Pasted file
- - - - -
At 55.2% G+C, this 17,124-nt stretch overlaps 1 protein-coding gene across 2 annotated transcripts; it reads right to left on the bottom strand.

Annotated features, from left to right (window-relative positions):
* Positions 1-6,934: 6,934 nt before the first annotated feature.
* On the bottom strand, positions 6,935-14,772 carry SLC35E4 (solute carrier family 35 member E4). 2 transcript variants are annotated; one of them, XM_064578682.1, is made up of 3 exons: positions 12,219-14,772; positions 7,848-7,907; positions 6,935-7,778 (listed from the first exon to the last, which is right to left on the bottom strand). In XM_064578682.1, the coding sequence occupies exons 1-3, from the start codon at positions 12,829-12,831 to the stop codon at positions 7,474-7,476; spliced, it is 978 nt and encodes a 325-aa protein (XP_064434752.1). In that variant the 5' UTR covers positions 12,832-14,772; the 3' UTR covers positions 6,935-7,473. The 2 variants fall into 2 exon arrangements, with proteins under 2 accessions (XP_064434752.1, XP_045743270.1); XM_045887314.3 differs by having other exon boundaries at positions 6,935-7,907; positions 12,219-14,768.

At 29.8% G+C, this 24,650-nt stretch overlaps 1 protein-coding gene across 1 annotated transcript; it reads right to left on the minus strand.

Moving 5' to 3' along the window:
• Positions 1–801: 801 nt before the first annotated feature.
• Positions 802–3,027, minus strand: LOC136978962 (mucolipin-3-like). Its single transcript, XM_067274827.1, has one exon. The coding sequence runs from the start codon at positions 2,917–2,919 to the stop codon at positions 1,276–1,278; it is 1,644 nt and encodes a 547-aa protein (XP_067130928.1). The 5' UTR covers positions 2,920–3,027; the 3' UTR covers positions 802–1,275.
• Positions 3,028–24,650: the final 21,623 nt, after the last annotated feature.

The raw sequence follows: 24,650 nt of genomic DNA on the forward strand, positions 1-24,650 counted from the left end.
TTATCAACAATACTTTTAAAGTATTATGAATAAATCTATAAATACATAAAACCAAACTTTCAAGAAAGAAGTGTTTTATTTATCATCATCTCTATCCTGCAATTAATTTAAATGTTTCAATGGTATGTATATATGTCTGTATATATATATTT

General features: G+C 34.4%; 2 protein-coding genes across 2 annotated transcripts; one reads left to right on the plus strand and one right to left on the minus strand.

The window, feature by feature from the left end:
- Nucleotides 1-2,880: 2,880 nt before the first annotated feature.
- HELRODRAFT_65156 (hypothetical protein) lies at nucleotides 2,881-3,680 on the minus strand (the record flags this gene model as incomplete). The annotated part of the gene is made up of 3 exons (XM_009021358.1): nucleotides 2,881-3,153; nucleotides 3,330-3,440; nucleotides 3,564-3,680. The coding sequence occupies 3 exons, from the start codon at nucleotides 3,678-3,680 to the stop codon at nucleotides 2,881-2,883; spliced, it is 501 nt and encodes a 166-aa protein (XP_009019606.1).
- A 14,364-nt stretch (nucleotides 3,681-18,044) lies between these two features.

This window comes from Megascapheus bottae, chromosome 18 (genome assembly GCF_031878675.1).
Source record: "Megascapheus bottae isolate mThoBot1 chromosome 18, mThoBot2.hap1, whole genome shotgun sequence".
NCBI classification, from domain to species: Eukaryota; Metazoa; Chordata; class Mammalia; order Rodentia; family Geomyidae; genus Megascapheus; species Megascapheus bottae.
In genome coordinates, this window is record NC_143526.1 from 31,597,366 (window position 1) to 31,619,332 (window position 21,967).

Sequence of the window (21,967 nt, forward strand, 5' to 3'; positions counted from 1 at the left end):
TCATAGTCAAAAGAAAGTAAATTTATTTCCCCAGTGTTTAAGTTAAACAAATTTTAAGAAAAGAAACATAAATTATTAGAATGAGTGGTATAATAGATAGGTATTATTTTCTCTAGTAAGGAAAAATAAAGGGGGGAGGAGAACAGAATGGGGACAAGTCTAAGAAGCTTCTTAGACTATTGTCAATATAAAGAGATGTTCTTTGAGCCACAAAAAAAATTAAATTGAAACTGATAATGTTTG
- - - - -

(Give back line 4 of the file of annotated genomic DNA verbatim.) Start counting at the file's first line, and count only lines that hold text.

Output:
* On the bottom strand, positions 6,935-14,772 carry SLC35E4 (solute carrier family 35 member E4). 2 transcript variants are annotated; one of them, XM_064578682.1, is made up of 3 exons: positions 12,219-14,772; positions 7,848-7,907; positions 6,935-7,778 (listed from the first exon to the last, which is right to left on the bottom strand). In XM_064578682.1, the coding sequence occupies exons 1-3, from the start codon at positions 12,829-12,831 to the stop codon at positions 7,474-7,476; spliced, it is 978 nt and encodes a 325-aa protein (XP_064434752.1). In that variant the 5' UTR covers positions 12,832-14,772; the 3' UTR covers positions 6,935-7,473. The 2 variants fall into 2 exon arrangements, with proteins under 2 accessions (XP_064434752.1, XP_045743270.1); XM_045887314.3 differs by having other exon boundaries at positions 6,935-7,907; positions 12,219-14,768.